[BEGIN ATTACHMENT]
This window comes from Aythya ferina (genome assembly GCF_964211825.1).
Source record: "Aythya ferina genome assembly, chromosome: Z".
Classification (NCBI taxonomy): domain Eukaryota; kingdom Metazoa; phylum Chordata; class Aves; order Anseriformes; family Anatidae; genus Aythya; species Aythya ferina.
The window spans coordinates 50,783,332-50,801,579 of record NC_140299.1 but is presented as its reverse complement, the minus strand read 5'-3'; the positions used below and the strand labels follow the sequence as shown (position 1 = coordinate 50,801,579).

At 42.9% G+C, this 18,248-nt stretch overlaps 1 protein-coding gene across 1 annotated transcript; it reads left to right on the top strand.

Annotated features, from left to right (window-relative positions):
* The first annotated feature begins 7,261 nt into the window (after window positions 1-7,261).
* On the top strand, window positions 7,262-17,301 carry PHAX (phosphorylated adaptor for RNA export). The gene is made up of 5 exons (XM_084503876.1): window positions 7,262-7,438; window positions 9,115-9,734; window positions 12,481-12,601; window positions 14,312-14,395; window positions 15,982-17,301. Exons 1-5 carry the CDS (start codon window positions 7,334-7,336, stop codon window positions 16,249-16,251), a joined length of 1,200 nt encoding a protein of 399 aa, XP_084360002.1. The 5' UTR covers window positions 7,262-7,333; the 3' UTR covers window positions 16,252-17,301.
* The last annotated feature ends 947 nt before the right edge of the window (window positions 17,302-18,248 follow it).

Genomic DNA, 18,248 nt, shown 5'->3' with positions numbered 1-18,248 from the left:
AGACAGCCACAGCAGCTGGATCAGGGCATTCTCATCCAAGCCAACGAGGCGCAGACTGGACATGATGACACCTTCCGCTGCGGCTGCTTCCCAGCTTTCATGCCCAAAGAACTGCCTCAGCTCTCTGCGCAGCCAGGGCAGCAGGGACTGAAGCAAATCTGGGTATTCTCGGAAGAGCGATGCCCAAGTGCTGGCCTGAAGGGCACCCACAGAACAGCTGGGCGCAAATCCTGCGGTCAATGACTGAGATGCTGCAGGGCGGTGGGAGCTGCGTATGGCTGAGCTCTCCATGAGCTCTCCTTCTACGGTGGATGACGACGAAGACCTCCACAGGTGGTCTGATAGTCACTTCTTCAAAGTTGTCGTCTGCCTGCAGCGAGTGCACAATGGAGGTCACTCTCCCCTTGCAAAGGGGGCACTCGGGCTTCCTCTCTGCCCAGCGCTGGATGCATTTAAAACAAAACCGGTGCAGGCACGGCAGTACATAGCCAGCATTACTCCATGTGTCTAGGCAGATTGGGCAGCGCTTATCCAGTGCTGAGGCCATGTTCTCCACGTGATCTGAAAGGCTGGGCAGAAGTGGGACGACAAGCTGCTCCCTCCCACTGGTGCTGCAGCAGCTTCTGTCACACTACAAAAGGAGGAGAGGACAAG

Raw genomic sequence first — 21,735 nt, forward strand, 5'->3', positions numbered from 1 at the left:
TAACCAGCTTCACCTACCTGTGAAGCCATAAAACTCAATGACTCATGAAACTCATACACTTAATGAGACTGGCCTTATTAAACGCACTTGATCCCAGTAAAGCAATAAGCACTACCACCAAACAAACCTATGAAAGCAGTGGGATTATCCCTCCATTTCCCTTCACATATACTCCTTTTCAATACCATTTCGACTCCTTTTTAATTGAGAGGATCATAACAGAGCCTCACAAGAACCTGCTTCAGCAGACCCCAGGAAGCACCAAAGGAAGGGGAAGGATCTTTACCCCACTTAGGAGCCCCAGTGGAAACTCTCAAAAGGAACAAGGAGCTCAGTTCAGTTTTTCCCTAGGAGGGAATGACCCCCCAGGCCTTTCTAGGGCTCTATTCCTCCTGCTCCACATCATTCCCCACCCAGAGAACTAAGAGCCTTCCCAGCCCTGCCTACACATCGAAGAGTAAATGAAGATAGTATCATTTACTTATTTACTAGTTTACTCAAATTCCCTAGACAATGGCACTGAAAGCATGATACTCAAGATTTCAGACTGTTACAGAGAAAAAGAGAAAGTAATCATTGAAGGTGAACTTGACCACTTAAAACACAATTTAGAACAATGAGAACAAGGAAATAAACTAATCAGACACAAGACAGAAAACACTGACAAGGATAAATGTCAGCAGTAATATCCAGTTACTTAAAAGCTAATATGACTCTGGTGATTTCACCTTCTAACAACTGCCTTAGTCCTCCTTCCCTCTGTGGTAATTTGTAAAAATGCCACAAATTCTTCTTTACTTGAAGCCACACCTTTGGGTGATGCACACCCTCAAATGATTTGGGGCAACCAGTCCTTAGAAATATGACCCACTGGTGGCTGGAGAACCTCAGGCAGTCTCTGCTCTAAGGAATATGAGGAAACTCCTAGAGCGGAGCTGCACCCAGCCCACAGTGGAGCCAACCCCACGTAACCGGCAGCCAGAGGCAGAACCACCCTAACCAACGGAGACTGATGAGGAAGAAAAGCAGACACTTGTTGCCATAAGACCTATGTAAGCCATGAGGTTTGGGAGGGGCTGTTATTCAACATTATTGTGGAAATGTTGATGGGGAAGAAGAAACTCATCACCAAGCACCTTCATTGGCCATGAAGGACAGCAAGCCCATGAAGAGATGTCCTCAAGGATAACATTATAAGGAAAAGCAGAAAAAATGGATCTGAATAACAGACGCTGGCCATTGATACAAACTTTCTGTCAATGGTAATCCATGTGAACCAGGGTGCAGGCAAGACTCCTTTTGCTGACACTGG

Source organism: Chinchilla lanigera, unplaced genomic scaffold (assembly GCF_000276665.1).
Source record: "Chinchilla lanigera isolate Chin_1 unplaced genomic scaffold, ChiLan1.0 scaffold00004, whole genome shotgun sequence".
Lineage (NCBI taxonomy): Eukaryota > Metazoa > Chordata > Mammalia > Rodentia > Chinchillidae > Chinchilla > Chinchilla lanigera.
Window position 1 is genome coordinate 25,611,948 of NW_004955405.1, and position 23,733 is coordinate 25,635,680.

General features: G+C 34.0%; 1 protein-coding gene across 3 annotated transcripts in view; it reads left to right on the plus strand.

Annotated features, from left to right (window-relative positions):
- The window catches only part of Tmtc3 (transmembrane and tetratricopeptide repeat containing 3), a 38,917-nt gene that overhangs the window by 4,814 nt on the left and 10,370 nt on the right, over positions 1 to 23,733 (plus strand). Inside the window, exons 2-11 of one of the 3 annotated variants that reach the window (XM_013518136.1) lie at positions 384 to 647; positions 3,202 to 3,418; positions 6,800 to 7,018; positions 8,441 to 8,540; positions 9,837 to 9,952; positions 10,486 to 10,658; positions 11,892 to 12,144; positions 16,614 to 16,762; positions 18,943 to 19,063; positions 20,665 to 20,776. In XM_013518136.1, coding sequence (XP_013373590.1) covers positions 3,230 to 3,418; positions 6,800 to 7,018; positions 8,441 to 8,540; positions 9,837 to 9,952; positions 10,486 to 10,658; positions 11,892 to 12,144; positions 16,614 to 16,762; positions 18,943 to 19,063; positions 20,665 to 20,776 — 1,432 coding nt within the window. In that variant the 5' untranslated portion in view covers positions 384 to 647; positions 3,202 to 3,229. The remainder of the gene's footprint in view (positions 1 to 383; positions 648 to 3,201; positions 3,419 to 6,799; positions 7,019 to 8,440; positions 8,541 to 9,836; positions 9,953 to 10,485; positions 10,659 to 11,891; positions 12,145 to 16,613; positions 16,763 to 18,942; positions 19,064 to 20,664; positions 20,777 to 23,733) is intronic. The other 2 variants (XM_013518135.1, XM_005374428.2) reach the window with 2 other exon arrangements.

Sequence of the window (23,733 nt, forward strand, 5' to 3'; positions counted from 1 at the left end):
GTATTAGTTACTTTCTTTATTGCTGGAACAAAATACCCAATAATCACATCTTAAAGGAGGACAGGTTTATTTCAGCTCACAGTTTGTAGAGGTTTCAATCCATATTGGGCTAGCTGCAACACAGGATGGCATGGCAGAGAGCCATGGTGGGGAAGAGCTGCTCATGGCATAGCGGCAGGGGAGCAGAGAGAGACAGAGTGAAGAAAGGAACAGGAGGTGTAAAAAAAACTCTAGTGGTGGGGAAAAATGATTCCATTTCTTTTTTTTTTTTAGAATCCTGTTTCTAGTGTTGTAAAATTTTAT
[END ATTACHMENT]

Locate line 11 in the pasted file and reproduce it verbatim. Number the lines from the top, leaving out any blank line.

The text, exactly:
AGACAGCCACAGCAGCTGGATCAGGGCATTCTCATCCAAGCCAACGAGGCGCAGACTGGACATGATGACACCTTCCGCTGCGGCTGCTTCCCAGCTTTCATGCCCAAAGAACTGCCTCAGCTCTCTGCGCAGCCAGGGCAGCAGGGACTGAAGCAAATCTGGGTATTCTCGGAAGAGCGATGCCCAAGTGCTGGCCTGAAGGGCACCCACAGAACAGCTGGGCGCAAATCCTGCGGTCAATGACTGAGATGCTGCAGGGCGGTGGGAGCTGCGTATGGCTGAGCTCTCCATGAGCTCTCCTTCTACGGTGGATGACGACGAAGACCTCCACAGGTGGTCTGATAGTCACTTCTTCAAAGTTGTCGTCTGCCTGCAGCGAGTGCACAATGGAGGTCACTCTCCCCTTGCAAAGGGGGCACTCGGGCTTCCTCTCTGCCCAGCGCTGGATGCATTTAAAACAAAACCGGTGCAGGCACGGCAGTACATAGCCAGCATTACTCCATGTGTCTAGGCAGATTGGGCAGCGCTTATCCAGTGCTGAGGCCATGTTCTCCACGTGATCTGAAAGGCTGGGCAGAAGTGGGACGACAAGCTGCTCCCTCCCACTGGTGCTGCAGCAGCTTCTGTCACACTACAAAAGGAGGAGAGGACAAG